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Uncertainty, Expectations, and Financial InstabilityReviving Allais's Lost Theory of Psychological Time$
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Eric Barthalon

Print publication date: 2014

Print ISBN-13: 9780231166287

Published to Columbia Scholarship Online: November 2015

DOI: 10.7312/columbia/9780231166287.001.0001

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Joint Testing of the HRL Formulation of the Demand for Money and of the Fundamental Equation of Monetary Dynamics

Joint Testing of the HRL Formulation of the Demand for Money and of the Fundamental Equation of Monetary Dynamics

Chapter:
(p.113) Chapter Six Joint Testing of the HRL Formulation of the Demand for Money and of the Fundamental Equation of Monetary Dynamics
Source:
Uncertainty, Expectations, and Financial Instability
Author(s):

Eric Barthalon

Publisher:
Columbia University Press
DOI:10.7312/columbia/9780231166287.003.0006

This chapter focuses on the simultaneous testing of the compatibility of both the HRL formulation of the demand for money and the fundamental equation of monetary dynamics (FEMD) with empirical data. Maurice Allais's HRL formulation of the demand for money and the FEMD complement each other and are in practice interdependent. Through the coefficient of psychological expansion, the HRL formulation links the sequence of rates of growth in nominal spending and relative desired balances, while the FEMD shows how the gap between effective and desired balances determines growth in nominal spending. Yet, appealing as these complementarity and interdependence may be from a theoretical point of view, they remain to be confronted with empirical data. This chapter first reviews early tests of the HRL formulation of the demand for money before discussing Allais's joint testing of the HRL formulation and the FEMD using the U.S. economy of 1918–1941 as the data set. It also considers the insights and assumptions that behavioral finance could or should borrow from Allais's monetary dynamics.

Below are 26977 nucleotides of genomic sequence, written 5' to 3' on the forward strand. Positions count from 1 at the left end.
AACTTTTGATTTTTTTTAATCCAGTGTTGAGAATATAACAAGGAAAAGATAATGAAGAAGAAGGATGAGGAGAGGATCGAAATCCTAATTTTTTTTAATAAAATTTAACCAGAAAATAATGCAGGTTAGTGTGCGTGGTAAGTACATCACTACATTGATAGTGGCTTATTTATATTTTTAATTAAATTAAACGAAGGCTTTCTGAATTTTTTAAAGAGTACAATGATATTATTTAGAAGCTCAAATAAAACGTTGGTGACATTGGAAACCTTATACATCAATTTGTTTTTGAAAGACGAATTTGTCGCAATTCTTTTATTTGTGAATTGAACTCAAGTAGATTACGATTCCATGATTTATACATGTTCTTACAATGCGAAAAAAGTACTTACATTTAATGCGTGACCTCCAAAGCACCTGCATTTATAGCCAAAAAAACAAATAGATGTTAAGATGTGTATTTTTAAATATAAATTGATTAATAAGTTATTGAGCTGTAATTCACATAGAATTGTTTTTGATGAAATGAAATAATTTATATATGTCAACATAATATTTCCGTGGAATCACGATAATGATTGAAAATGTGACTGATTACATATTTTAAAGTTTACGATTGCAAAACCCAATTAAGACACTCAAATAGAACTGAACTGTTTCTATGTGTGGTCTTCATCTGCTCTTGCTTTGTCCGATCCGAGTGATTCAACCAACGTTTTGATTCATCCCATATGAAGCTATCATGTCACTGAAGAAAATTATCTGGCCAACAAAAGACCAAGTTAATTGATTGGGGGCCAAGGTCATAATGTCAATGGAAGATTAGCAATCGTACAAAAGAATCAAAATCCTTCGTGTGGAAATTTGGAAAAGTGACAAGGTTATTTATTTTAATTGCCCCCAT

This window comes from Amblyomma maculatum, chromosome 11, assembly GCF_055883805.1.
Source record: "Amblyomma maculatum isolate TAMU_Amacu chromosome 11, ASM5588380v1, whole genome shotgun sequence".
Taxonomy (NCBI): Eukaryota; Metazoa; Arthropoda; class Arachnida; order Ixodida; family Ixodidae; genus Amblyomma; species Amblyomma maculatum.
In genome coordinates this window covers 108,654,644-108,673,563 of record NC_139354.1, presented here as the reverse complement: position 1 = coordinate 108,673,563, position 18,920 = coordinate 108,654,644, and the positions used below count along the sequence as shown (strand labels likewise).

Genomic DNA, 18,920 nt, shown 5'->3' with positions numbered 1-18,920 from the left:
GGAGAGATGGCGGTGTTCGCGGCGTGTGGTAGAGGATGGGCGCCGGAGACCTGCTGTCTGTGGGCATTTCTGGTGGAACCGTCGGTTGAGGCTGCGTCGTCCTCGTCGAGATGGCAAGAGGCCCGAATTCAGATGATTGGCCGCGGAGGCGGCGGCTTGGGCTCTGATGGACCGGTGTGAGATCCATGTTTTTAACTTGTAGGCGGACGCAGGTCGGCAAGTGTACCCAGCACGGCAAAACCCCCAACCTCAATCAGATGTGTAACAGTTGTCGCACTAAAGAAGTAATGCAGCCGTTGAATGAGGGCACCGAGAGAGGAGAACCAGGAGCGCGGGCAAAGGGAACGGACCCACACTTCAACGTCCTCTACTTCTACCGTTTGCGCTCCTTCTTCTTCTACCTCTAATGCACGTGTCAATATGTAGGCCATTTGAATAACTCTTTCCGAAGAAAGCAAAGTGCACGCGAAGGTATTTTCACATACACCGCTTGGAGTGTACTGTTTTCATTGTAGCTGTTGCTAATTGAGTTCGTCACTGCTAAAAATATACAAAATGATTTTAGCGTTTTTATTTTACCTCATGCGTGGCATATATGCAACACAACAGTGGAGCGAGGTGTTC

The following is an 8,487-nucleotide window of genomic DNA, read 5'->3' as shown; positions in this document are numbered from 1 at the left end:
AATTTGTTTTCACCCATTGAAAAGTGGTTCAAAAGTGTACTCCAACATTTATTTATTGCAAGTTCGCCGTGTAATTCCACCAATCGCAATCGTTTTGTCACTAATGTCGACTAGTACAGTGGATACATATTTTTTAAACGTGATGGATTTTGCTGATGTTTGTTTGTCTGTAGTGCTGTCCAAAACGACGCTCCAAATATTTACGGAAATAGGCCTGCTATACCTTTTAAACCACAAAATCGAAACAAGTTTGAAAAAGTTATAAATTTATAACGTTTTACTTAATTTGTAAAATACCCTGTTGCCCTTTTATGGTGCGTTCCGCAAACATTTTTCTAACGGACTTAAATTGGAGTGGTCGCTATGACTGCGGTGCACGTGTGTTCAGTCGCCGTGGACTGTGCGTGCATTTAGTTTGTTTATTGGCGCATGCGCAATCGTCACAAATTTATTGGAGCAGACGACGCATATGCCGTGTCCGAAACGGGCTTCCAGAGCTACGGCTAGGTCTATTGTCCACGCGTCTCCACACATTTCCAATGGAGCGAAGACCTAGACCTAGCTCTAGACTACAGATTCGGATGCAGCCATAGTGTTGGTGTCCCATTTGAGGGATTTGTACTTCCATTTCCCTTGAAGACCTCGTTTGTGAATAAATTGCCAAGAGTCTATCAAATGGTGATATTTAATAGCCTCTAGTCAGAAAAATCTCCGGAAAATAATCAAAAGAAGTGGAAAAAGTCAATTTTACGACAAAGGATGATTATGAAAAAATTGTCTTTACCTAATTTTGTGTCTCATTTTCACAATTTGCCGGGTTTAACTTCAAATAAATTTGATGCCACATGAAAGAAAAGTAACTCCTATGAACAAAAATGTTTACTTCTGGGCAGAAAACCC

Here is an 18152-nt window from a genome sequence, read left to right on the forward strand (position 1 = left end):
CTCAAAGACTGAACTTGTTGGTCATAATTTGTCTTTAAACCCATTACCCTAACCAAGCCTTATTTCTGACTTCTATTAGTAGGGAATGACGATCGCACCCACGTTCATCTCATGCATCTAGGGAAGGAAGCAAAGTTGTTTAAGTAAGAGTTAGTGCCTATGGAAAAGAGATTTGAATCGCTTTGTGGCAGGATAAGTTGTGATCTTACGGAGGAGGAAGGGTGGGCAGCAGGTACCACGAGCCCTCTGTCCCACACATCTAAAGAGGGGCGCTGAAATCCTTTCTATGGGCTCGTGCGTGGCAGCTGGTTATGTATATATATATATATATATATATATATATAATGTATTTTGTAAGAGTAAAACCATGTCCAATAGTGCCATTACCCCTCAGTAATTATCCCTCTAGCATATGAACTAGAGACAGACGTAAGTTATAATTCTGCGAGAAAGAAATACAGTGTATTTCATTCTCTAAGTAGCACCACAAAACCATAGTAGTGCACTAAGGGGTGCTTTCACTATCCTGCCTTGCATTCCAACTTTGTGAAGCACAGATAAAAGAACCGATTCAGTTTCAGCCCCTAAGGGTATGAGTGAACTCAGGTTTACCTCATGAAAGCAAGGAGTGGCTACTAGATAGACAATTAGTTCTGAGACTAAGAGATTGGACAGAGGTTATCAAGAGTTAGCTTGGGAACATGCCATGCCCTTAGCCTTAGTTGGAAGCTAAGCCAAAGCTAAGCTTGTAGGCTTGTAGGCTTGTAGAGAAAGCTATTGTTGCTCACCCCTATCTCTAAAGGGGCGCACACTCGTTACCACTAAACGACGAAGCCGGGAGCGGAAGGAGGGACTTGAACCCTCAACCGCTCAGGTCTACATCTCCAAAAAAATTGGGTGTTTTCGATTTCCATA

Keywords:   testing, HRL formulation, demand for money, fundamental equation of monetary dynamics, empirical data, Maurice Allais, nominal spending, economy, behavioral finance, monetary dynamics

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